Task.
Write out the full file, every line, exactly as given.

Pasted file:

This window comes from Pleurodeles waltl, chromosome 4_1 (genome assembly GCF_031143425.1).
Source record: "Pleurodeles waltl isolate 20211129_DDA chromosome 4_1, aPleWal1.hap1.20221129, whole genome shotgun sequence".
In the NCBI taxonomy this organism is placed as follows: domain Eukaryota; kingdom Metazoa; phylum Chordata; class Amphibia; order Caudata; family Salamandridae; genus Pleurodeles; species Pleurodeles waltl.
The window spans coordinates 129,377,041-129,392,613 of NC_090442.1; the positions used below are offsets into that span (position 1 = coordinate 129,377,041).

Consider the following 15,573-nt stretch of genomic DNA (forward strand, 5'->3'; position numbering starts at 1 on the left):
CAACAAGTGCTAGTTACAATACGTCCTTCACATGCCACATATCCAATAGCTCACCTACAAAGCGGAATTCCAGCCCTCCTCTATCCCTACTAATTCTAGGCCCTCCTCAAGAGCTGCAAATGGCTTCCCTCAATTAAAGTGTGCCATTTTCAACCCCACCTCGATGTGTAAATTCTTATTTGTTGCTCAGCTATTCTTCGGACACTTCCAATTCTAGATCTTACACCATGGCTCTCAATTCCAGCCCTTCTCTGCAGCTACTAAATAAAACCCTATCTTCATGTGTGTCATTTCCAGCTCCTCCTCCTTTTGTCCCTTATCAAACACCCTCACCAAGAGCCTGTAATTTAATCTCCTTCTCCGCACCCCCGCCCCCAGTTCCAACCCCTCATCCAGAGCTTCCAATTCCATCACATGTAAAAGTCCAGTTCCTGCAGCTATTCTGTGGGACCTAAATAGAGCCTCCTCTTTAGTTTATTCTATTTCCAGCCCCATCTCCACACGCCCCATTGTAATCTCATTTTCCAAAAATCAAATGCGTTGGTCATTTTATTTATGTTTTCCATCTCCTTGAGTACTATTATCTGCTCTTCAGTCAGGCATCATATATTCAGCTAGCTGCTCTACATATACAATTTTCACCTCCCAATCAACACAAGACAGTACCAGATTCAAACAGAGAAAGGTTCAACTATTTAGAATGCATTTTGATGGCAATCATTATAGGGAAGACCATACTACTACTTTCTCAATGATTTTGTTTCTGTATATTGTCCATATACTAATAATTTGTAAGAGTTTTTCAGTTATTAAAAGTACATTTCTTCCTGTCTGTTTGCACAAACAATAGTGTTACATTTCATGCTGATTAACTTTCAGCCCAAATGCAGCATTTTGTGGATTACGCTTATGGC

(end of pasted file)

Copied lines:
This window comes from Pleurodeles waltl, chromosome 4_1 (genome assembly GCF_031143425.1).
Source record: "Pleurodeles waltl isolate 20211129_DDA chromosome 4_1, aPleWal1.hap1.20221129, whole genome shotgun sequence".
In the NCBI taxonomy this organism is placed as follows: domain Eukaryota; kingdom Metazoa; phylum Chordata; class Amphibia; order Caudata; family Salamandridae; genus Pleurodeles; species Pleurodeles waltl.
The window spans coordinates 129,377,041-129,392,613 of NC_090442.1; the positions used below are offsets into that span (position 1 = coordinate 129,377,041).

Consider the following 15,573-nt stretch of genomic DNA (forward strand, 5'->3'; position numbering starts at 1 on the left):
CAACAAGTGCTAGTTACAATACGTCCTTCACATGCCACATATCCAATAGCTCACCTACAAAGCGGAATTCCAGCCCTCCTCTATCCCTACTAATTCTAGGCCCTCCTCAAGAGCTGCAAATGGCTTCCCTCAATTAAAGTGTGCCATTTTCAACCCCACCTCGATGTGTAAATTCTTATTTGTTGCTCAGCTATTCTTCGGACACTTCCAATTCTAGATCTTACACCATGGCTCTCAATTCCAGCCCTTCTCTGCAGCTACTAAATAAAACCCTATCTTCATGTGTGTCATTTCCAGCTCCTCCTCCTTTTGTCCCTTATCAAACACCCTCACCAAGAGCCTGTAATTTAATCTCCTTCTCCGCACCCCCGCCCCCAGTTCCAACCCCTCATCCAGAGCTTCCAATTCCATCACATGTAAAAGTCCAGTTCCTGCAGCTATTCTGTGGGACCTAAATAGAGCCTCCTCTTTAGTTTATTCTATTTCCAGCCCCATCTCCACACGCCCCATTGTAATCTCATTTTCCAAAAATCAAATGCGTTGGTCATTTTATTTATGTTTTCCATCTCCTTGAGTACTATTATCTGCTCTTCAGTCAGGCATCATATATTCAGCTAGCTGCTCTACATATACAATTTTCACCTCCCAATCAACACAAGACAGTACCAGATTCAAACAGAGAAAGGTTCAACTATTTAGAATGCATTTTGATGGCAATCATTATAGGGAAGACCATACTACTACTTTCTCAATGATTTTGTTTCTGTATATTGTCCATATACTAATAATTTGTAAGAGTTTTTCAGTTATTAAAAGTACATTTCTTCCTGTCTGTTTGCACAAACAATAGTGTTACATTTCATGCTGATTAACTTTCAGCCCAAATGCAGCATTTTGTGGATTACGCTTATGGC